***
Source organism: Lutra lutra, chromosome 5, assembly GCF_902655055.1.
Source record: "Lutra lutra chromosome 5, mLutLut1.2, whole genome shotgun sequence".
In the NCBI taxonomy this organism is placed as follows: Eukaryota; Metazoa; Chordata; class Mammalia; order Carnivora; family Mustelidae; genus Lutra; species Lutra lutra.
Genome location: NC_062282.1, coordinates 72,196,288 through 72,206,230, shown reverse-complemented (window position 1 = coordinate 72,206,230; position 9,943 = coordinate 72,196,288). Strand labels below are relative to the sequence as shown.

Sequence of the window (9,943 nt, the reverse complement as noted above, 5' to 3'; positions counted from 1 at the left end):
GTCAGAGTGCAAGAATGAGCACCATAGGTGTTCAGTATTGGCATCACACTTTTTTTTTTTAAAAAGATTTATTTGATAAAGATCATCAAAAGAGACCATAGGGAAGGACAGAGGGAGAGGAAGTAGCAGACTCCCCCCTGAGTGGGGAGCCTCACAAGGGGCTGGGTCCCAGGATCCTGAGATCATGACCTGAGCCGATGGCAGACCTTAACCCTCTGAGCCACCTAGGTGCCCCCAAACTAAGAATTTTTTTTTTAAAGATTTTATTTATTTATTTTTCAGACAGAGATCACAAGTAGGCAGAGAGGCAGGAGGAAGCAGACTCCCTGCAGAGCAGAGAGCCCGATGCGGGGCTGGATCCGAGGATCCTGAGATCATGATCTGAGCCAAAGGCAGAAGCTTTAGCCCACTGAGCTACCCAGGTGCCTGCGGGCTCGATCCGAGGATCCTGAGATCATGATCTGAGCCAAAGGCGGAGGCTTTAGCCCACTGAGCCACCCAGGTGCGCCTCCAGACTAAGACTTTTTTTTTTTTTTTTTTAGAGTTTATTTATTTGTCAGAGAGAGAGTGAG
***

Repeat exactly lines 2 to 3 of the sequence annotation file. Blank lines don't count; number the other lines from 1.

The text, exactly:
Source record: "Lutra lutra chromosome 5, mLutLut1.2, whole genome shotgun sequence".
In the NCBI taxonomy this organism is placed as follows: Eukaryota; Metazoa; Chordata; class Mammalia; order Carnivora; family Mustelidae; genus Lutra; species Lutra lutra.